Detention by non state armed groups: defining the applicable laws and rules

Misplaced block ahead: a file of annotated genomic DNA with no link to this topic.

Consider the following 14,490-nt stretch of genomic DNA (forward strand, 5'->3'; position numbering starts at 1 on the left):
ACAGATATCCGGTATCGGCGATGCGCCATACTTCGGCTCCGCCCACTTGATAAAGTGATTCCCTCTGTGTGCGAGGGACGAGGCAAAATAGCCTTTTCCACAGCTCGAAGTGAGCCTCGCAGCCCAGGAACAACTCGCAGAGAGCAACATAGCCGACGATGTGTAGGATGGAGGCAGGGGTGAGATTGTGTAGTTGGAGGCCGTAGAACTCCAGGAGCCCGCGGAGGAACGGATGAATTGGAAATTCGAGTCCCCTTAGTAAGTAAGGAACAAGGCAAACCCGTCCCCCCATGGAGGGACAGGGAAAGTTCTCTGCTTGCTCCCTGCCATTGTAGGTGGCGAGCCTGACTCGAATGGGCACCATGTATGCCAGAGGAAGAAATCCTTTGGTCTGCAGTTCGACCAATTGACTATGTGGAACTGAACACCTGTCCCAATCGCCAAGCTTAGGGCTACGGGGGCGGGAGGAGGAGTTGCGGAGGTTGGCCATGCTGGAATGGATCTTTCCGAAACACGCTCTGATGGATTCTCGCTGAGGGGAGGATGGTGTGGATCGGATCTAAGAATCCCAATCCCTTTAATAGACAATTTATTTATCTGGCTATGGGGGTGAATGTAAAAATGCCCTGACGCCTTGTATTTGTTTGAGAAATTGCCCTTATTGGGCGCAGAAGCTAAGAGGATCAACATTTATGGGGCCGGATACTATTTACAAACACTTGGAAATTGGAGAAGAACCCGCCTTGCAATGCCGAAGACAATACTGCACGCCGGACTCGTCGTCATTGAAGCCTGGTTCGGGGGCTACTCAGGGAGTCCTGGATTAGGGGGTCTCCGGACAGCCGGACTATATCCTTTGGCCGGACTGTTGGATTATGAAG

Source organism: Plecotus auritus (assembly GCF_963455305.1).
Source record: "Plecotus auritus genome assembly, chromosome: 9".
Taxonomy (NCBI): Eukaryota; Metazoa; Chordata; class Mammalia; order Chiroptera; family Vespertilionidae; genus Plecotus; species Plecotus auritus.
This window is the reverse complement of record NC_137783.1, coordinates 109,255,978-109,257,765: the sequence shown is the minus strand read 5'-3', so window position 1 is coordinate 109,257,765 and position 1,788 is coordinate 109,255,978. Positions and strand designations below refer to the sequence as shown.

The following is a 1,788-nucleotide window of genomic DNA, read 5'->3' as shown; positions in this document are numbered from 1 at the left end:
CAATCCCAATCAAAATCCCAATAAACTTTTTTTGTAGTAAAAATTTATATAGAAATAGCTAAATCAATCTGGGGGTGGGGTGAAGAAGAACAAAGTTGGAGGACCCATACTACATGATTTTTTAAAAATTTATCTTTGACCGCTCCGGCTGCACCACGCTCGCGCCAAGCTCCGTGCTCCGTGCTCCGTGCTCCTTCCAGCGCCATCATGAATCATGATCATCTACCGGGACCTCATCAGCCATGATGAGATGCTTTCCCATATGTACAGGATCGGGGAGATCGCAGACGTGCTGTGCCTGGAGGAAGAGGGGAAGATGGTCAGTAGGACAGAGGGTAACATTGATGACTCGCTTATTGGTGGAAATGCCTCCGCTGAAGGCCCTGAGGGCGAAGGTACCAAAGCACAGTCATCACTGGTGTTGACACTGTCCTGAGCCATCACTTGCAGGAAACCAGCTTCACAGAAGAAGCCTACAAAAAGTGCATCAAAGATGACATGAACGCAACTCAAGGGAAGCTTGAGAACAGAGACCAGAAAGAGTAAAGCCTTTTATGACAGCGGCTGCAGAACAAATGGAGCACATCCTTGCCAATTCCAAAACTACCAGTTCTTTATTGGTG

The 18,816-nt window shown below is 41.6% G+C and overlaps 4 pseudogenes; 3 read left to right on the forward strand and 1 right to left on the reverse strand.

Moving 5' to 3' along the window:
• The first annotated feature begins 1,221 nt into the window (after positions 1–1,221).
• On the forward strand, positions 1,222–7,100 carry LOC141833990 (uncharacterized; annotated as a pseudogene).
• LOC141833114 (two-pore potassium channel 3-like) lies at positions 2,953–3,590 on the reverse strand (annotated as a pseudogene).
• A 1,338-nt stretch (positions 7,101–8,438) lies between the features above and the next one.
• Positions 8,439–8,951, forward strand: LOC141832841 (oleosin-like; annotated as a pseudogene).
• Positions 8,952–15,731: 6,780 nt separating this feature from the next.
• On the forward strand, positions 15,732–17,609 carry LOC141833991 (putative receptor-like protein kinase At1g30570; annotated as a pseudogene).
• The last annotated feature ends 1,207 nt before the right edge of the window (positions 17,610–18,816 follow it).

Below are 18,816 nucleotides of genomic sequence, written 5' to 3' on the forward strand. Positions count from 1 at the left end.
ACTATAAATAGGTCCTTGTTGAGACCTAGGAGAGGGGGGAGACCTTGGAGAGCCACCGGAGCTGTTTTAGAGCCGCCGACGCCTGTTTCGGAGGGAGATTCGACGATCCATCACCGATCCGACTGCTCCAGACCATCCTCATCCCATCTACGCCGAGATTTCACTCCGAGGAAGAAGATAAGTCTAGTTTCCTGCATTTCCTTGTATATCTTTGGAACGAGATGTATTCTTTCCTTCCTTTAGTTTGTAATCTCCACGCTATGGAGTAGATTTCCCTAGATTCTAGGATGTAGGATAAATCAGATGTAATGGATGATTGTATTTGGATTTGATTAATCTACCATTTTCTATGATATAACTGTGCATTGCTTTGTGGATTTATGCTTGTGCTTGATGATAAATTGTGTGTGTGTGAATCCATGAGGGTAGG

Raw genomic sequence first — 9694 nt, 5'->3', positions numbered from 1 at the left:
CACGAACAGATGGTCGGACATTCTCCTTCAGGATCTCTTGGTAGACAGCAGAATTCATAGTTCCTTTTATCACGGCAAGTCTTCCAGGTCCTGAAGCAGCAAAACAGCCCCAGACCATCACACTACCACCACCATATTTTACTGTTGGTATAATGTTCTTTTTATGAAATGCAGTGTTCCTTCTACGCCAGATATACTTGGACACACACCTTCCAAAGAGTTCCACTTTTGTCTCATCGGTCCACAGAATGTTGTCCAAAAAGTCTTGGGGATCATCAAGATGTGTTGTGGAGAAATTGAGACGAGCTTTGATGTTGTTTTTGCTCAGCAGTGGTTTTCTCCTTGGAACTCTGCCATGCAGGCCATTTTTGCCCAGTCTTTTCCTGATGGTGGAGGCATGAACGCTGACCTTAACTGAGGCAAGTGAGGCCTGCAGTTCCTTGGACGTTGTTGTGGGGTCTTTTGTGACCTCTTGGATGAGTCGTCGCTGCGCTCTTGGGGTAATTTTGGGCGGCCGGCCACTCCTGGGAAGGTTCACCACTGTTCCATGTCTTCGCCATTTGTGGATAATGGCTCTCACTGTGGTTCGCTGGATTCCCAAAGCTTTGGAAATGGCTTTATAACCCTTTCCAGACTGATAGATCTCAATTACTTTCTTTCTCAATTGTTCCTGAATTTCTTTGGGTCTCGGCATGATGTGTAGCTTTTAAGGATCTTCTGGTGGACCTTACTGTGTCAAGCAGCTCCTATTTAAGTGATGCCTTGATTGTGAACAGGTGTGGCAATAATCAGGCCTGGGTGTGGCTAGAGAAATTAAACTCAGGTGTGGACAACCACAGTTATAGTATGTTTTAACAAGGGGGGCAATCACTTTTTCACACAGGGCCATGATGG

This thesis is about detention activities undertaken by non-state armed groups in situations of non-international armed conflicts. It focuses on the applicable laws and rules and ascertains the basis of non-state armed group’s obligations towards detainees in internal conflicts. The aim is to illuminate the international law fields which provide a basis and authority for NSAGs to carry out detention activities. Accordingly the thesis inquires into the specific procedures and rules relating to the various phases of detention; starting from identifying the valid reasons of arrest, the living conditions of detention, the treatment of detainees and the judicial guarantees during trial and sentencing. The central question of the thesis is whether there is a basis in international humanitarian law for NSAGs to carry out detention and whether IHL and other international law fields have rules in place, which could rightly apply to NSAGs and sufficiently govern their detention activities. The thesis rests on a conclusion that Common Article 3 to the Geneva Conventions and Additional Protocol II are undisputed treaty laws with a solid basis for NSAGs obligations in situations of internal conflict, including specific obligations related to detention: humane treatment of detainees; regulating conditions of detention and minimum judicial standards. There is a gap to fill in terms of safeguarding detainees interests during interment. Through a desk research, using primary and secondary sources, this thesis seeks to expand the protection scope for detainees and looks into the applicability of customary IHL and International human rights law to NSAGs and the content of relevant rules regulating detention activities. Apparently, both regimes supplement what is already contained in common Article 3 and Additional Protocol II.